An Aurora City Council vote that had been scheduled for Tuesday, Sept. 11 about borrowing $22.4 million to finance construction of a new main library has been postponed, officials said Friday.
The matter, which sparked debate among aldermen earlier this week, now is likely to be brought for a vote Tuesday, Sept. 25, according to a memo from Finance Director Brian Caputo.
Contact information ( * required )
"I think it's constructive to hold it for two weeks," Alderman Bob O'Connor said.
The vote was delayed on Caputo's advice because there was no consensus about whether to sell $22.4 million in library bonds, said Carie Anne Ergo, chief management officer. Aldermen were divided because some objected to the library's planned use of $10.8 million in grant funding likely to come from the state.
According to a library board resolution submitted to the city this spring, all funds received for the new building and related costs to were to be used to "reduce the real estate tax burden on Aurora homeowners," unless the funds were restricted to a different and incompatible purpose.
Library board member John Savage said $7.6 million of the prospective grant would be allocated toward reducing the size of the loan from $30 million to $22.4 million. The remaining $3.2 in grant funding is tied to land acquisition, and could reimburse the library for costs it already ensued, he said.
Aldermen Al Lewandowski, Lynda Elmore and Rick Lawrence questioned whether the library was upholding the promise made in April, when aldermen approved the sale of up to $30 million in bonds to fund the new main library, two satellite library locations and technology upgrades. They said all grant funding -- not just a portion of it -- should be used to decrease bond debt.
"We passed a specific resolution to help the taxpayers," Lawrence said.
He said it's "frustrating" that the library made a promise in the spring and now does not plan to use all the grant funding for which it is eligible to cut bond costs.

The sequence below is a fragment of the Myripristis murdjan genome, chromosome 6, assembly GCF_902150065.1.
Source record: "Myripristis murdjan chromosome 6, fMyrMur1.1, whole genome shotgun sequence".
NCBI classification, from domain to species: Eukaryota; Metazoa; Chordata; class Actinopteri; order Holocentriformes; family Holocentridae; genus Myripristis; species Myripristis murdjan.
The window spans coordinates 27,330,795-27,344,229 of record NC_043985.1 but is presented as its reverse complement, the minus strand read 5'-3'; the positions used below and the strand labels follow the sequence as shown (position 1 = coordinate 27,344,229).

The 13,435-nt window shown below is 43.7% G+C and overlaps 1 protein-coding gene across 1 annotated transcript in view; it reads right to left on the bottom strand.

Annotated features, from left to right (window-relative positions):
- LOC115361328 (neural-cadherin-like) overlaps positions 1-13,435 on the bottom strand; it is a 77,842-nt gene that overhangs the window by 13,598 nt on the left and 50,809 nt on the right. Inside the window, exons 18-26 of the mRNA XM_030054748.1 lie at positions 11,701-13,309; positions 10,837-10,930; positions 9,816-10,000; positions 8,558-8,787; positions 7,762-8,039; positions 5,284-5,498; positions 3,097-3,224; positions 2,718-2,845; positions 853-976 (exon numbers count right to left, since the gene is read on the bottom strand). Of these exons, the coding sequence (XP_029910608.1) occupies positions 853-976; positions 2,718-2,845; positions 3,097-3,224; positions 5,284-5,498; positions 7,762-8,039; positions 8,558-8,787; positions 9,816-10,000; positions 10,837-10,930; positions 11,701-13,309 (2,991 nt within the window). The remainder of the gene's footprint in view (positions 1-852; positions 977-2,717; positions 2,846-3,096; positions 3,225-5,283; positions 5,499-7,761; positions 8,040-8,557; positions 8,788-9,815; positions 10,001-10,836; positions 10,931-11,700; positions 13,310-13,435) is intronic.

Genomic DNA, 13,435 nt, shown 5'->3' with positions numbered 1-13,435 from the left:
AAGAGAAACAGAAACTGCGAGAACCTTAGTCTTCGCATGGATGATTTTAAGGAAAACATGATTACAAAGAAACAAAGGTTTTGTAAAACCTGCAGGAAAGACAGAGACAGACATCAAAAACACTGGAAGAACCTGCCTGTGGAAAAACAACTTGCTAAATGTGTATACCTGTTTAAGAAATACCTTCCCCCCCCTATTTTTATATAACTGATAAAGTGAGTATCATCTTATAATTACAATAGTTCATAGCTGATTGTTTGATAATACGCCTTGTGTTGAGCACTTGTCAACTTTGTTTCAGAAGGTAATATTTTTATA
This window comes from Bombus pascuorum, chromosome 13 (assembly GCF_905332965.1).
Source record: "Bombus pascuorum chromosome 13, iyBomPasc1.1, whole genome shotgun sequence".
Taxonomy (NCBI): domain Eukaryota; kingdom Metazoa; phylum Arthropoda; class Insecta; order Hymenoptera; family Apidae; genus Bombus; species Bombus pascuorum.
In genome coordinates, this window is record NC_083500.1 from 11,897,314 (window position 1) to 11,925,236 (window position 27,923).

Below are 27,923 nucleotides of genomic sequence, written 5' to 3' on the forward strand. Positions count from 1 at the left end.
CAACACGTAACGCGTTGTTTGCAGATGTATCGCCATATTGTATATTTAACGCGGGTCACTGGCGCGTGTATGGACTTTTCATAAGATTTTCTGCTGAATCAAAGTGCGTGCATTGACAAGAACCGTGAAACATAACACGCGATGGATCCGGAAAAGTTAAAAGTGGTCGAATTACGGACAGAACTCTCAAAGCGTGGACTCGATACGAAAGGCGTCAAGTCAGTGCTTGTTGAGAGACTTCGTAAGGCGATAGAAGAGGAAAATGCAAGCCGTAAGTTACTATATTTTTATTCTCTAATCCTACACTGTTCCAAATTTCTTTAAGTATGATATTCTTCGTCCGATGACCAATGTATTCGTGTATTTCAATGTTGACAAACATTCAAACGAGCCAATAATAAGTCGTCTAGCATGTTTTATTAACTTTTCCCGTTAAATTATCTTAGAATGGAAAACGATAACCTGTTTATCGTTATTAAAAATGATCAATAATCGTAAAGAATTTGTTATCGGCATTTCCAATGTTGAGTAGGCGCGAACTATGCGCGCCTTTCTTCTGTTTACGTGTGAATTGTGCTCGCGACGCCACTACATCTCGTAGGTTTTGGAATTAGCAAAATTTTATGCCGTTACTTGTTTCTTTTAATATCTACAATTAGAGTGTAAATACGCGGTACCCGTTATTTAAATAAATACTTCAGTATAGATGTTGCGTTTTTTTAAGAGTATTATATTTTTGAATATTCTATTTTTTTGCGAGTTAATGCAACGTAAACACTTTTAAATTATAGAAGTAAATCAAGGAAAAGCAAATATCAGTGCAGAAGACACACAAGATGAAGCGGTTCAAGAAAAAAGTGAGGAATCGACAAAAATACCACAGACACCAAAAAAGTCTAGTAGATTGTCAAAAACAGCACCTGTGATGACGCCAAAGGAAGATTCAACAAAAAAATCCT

Ergo said the library is holding true to its grant use promise. While the entire $10.8 million in prospective state funding would not be put toward reducing the loan, some of the grant money is tied to land acquisition, not new construction costs, Ergo and Savage said.
"There wasn't a lot of clarity on the issue," Ergo said. "Some (aldermen) thought the project was growing, which was not accurate."
Aldermen, city staff and library officials will hold discussions before the Sept. 25 city council meeting to attempt to form an agreement. Some of those discussions are likely to occur at the Sept. 18 committee of the whole meeting at 5 p.m. on the fifth floor of city hall, 44 E. Downer Place, Ergo said.
O'Connor said other conversations may happen in one-on-one talks or small meetings. He does not anticipate the matter being brought back before the finance committee, which he leads.
"It would be fine if we wanted to have it in the finance committee again to have the discussion," he said. "But that really doesn't help the other nine members of the council because they're not there at that meeting."